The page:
The traditional concept of stylist has been overcome. Today, the market requires Fashion Designers able to interpret at the best the emotions of which clothes and accessories are made. A new way to look at the objects and the complex weft of relations among people, needs and emotions hidden behind the word “fashion”. A Fashion Designer must be able to catch the richness and intricacy of the surrounding world and, based on these information, to translate style and sensations into a tale.
IED Défilé 2017
Like every year, IED students walked the runways of the Milano Fashion Week. In the panoramic location of Pirelli Tower, the best IED Milano Fashion Design students presented their creations as result of a hard work, carried out under the supervision of prominent names within fashion scenario.
IED Milano Fashion Design students presented their collections at Avant Défilé, an event aimed at the selection of participants for the final Graduate Fashion Show. The auditorium hosted an exhibition of projects and outfits in order to give students the chance to show their works to some important professionals within the fashion world, who also took part actively to the choice of the best productions. Among the guests: Riccardo Vannetti, Director of Pitti Tutorship; Beppe Angiolini, Owner of Sugar; Manuela Brini, Creative Talents Manager at LVMH Fashion Group; and Sara Maino, Senior Fashion Editor di Vogue Italia and Head of Vogue Talents.
The interaction with fashion industry has been underlined thanks to the presence of speakers coming from prominent maisons of the Milan fashion landscape, such as Missoni, Moschino, Andrea Pompilio, Lucio Vanotti, Gentucca Bini, Rossella Jardini, and Aquilano Rimondi, who helped students to develop their Final Projects.
This project has been developed by Andrea Anex Arredondo and Natalia Vasquez Chalup Bolivian students in Fashion Design at IED Milano. In their work they analysed the conception of fashion as a way to escape reality in relation to Bolivian culture. This multi-ethnic and multicultural country is characterised by colourful and extravagant costumes, a strong symbolism and a blending between catholic religion and ancient believes, surrounded by mystery and magic. All the excessive elements of the Bolivian culture represent a rebellion the suppressions suffered by these people and a contraposition to their extremely simple way of life. Ekeko aims at underlining how fashion, often marked as superficial, can be a cathartic therapy instead, both for designers and customers enhancing reality, helping humans to show what they feel.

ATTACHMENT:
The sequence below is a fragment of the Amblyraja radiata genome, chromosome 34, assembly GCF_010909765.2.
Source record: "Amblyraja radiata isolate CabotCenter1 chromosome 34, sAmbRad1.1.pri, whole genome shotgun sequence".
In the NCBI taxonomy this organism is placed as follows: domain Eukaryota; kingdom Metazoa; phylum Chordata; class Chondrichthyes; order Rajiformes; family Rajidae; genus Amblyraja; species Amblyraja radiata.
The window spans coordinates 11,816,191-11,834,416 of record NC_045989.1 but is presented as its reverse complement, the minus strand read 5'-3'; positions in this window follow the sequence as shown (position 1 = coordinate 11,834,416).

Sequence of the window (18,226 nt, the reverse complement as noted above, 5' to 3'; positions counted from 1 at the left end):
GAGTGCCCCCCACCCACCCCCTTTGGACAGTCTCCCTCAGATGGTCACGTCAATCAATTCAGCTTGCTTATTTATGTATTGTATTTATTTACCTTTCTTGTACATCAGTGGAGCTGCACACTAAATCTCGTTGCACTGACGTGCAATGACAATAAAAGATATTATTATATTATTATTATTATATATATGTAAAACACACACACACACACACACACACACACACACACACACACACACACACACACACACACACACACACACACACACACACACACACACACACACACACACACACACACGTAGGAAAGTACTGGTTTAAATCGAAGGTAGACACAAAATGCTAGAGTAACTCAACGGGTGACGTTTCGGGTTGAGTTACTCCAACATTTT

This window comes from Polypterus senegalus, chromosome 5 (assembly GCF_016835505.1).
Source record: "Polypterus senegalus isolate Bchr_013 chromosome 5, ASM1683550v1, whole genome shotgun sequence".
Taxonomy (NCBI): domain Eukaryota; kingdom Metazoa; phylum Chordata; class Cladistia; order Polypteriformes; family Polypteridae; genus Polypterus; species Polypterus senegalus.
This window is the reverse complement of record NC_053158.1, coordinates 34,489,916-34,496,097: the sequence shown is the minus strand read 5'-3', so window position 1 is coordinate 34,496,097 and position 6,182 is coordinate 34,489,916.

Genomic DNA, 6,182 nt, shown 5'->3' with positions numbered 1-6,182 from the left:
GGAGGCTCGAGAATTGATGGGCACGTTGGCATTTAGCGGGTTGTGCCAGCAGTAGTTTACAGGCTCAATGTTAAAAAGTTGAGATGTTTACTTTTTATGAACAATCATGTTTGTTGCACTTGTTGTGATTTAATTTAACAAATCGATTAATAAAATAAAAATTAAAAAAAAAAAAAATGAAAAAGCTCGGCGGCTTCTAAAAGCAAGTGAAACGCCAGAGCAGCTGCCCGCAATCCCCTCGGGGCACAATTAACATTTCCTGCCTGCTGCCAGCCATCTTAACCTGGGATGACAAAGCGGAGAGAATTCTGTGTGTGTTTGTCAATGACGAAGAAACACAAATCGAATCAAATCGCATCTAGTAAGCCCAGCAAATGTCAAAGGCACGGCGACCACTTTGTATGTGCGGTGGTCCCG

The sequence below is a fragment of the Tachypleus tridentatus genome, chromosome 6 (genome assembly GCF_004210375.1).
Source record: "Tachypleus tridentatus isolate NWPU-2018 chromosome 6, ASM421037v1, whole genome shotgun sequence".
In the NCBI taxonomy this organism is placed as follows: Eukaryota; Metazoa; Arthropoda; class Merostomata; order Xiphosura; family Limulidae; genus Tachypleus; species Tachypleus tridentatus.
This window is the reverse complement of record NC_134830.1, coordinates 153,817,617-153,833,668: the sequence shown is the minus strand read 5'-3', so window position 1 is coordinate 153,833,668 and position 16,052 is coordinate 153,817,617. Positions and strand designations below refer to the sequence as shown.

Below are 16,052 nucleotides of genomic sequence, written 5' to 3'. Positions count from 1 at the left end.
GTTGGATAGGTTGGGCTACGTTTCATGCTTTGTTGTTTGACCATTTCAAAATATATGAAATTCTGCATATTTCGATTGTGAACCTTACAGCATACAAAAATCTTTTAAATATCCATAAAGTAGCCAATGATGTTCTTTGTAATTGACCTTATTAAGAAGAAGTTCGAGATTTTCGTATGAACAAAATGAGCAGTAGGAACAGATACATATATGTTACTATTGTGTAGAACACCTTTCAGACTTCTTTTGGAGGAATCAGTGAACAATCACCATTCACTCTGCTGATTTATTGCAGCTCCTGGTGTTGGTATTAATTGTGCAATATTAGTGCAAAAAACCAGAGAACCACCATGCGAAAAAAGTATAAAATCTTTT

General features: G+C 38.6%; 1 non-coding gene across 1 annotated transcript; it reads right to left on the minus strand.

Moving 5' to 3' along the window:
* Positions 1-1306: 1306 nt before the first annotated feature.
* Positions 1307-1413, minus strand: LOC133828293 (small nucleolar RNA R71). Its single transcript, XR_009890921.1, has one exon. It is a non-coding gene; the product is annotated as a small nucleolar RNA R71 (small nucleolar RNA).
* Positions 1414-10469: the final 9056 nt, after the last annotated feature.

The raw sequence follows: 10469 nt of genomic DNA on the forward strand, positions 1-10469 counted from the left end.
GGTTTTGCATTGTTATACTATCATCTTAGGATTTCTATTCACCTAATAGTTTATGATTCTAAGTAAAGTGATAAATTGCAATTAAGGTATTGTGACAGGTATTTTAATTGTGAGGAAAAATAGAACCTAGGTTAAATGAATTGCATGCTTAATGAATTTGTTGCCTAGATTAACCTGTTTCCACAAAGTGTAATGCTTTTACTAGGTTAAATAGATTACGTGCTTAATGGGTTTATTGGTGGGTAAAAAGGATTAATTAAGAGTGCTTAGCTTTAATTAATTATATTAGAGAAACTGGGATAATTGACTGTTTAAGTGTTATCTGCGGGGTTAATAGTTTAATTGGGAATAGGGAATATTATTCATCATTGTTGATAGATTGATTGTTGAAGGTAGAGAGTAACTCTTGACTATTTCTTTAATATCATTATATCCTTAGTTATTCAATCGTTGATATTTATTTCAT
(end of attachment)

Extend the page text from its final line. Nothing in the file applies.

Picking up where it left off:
Insection is the name of the collection created by Lucia Bardascino, graduate student at IED Firenze School of Fashion, currently distributed by Italian concept stores. Transparencies, sections, full and empty, are the concepts expressed by the spring-summer 2017 capsule collection. The project has been realised as Final Work, in collaboration with the partner companies Valentina’s camicie and Landini Tessuti.
IED TORINO FASHION SHOW - TORINO FASHION WEEK 2017
A breef summary of the backstage and the catwalks of IED Torino students in Fashion Design and Design e Design del Gioiello e Accessori, who presented their Final Projects.
Above the Ocean
Binghu Mao, Fashion Design student at IED Milano, grew in a fishermen village. The memories about that time inspired the project “Above the ocean” that required a lot of observation of anglers’ clothes and tools. Most of their work clothes are open-naked and with fewer buttons, making them feel more comfortable, and they are mostly made of windproof and waterproof material. The result is a collection made of strong, durable, tear-resistant, and easy to clean fabrics are such as nylon, denim, and linen. To allow the maximum functionality, the clothes present several elements like pockets, waterproof zippers, reflective strips, etc. The selection of prints has been chosen from the fishermen’s paintings to be applied through woodcut printing, tie dyeing, and screen printing.
Mikhail Borisov, Fashion Design student at IED Roma, developed as Final Project the prêt-à-porter womenswear collection Tribisu, including a menswear capsule collection. It is a reinterpretation of the ancient carnival in Sardinia. Deconstruction, contrasts, stratification and asymmetry give the perception of having caught the clothes in the moment they’re changing. The rough fabrics and the tribal style contrast with the use of transparencies and metallic inserts, creating a mélange of local traditions and contemporaneity and giving a new life to archaic traditions.
This project has been developed by Andrea Anex Arredondo and Natalia Vasquez Chalup, Bolivian students in Fashion Design at IED Milano. With their work they analysed the conception of fashion as a way to escape reality in relation to the Bolivian culture. This multi-ethnic and multicultural country is characterised by colourful and extravagant costumes, a strong symbolism and a blend between catholic religion and ancient believes, surrounded by mystery and magic. All the excessive represent a rebellion from the suppressions suffered by these people and a contraposition to their extremely simple way of life. Ekeko aims at underlining how fashion, often marked as superficial, can be a cathartic therapy instead, both for designers and customers enhancing reality, helping humans to show what they feel.